How to Identify Unsafe Motorcycle Helmets

There’s no doubt about it—helmets save lives. The National Highway Traffic Safety Administration (NHTSA) estimates that, since 2002, more than 25,000 lives have been saved by wearing motorcycle helmets.

To help protect the lives of motorcycle riders, the U.S. Department of Transportation (DOT) requires that all motorcycle helmets sold in the United States meet Federal Motor Vehicle Safety Standard (FMVSS) No. 218. This standard defines minimum levels of performance that helmets must meet to protect the head and brain in a crash.

Unfortunately, not all helmets are created equal.

What to check for when buying a helmet

The following tips are from NHTSA.

  • Weight of helmet
    • Depending on design, unsafe helmets can weigh only one pound or less. Helmets meeting FMVSS No. 218 generally weigh about three pounds.
  • Inner liner thickness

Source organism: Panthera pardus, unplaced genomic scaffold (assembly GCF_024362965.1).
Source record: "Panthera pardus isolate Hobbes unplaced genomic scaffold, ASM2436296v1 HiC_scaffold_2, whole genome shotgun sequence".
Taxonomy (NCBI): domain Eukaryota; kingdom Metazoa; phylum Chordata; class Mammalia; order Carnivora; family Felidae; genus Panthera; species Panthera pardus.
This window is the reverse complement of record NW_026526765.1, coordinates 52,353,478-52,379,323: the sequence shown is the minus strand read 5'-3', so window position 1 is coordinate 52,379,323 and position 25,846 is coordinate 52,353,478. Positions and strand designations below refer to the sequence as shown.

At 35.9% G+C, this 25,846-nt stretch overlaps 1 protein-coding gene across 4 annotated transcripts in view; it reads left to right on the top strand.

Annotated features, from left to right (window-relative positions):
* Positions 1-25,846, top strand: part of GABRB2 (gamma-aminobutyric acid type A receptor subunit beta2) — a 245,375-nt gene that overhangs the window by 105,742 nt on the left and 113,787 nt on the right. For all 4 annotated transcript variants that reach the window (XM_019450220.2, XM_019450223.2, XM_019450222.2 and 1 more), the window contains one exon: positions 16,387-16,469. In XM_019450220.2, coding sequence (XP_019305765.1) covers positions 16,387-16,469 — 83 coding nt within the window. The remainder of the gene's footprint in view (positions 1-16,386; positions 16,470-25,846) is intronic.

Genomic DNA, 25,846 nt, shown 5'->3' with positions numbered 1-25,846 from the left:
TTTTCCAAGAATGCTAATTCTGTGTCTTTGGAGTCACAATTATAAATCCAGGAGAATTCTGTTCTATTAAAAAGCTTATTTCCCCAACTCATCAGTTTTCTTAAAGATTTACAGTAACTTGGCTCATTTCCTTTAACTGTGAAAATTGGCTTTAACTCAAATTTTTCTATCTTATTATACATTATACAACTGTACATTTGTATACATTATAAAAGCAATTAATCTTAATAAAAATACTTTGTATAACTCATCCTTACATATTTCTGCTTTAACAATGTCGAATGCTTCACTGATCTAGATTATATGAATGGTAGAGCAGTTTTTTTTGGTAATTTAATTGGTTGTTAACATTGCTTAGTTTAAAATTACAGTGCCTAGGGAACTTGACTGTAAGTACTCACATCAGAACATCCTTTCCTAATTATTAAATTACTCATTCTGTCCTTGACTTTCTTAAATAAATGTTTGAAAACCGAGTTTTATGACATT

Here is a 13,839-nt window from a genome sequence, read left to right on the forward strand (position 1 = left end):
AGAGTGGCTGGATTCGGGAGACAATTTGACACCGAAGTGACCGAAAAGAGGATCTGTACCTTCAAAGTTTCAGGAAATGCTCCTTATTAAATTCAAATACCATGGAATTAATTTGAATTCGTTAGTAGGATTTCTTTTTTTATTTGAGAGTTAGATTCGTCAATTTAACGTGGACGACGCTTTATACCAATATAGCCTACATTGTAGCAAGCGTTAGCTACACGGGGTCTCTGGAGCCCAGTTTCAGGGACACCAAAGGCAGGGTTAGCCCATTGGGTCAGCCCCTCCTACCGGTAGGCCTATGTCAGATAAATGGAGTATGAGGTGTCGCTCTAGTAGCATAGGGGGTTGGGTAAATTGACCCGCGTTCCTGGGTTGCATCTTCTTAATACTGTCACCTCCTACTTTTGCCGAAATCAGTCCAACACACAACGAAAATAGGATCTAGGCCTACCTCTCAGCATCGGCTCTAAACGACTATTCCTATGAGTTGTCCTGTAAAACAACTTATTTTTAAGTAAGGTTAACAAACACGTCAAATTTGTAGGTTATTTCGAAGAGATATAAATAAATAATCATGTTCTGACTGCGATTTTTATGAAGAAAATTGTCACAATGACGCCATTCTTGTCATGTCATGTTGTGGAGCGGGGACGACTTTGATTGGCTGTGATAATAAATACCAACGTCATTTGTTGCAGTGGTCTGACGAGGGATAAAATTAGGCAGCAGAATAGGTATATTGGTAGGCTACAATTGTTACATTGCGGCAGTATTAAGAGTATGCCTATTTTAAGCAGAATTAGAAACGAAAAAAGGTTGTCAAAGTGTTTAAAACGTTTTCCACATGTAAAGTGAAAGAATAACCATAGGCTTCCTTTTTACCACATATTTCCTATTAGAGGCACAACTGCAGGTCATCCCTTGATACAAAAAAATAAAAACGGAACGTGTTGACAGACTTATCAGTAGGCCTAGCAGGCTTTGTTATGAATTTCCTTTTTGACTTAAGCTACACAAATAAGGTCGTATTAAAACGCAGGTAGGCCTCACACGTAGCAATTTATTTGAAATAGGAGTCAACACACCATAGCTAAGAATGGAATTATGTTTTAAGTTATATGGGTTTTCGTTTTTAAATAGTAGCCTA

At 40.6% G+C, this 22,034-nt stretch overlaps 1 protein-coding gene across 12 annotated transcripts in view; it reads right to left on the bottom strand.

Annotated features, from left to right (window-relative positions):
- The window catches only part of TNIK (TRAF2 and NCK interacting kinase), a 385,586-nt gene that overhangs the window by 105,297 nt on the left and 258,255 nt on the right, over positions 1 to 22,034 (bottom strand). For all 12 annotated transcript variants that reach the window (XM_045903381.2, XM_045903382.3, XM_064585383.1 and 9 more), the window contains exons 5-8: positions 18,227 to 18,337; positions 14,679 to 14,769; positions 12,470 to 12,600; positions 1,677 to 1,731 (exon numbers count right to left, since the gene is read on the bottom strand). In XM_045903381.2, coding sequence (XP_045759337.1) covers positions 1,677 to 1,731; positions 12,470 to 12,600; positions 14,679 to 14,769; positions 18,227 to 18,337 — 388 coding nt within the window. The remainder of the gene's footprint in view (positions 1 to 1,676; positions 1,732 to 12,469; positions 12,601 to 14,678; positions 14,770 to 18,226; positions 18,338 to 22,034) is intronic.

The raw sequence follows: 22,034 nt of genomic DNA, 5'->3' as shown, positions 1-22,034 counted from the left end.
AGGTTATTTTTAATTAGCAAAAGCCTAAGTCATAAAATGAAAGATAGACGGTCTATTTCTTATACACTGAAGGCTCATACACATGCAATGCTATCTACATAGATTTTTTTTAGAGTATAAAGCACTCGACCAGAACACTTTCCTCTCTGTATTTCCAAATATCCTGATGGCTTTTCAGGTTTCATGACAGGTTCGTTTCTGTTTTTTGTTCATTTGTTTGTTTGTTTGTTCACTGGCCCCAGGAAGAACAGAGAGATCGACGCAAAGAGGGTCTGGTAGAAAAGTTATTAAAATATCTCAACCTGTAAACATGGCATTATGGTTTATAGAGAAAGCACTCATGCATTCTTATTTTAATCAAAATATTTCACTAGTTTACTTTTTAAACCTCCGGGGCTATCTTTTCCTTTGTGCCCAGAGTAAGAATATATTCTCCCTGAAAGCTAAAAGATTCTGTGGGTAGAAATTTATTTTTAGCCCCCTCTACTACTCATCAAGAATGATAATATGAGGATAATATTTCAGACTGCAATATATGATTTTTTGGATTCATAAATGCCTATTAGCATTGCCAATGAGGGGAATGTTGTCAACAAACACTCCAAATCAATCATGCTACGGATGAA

• Helmets meeting the minimum federal safety standard typically have an expanded polystyrene inner liner that is at least ¾-inch thick.
  • Quality chin strap and rivets
    • Helmets meeting the DOT safety standard have sturdy chin straps with solid rivets.
  • DOT certification label
    • Helmets that meet FMVSS No. 218 have certification labels on the back of the helmet.
  • Manufacturer’s labeling
    • Manufacturers are required to place a label on or inside the helmet stating the manufacturer’s name, size, month and year of manufacture, and instructions to the purchaser which includes construction materials and warnings regarding the care and use of the helmet.
  • Snell or ANSI label
    • Labels located inside the helmet showing that a helmet meets the standards of nonprofit organizations such as SNELL or the American National Standards Institute (ANSI) are good indicators that the helmet also meets FMVSS No. 218.

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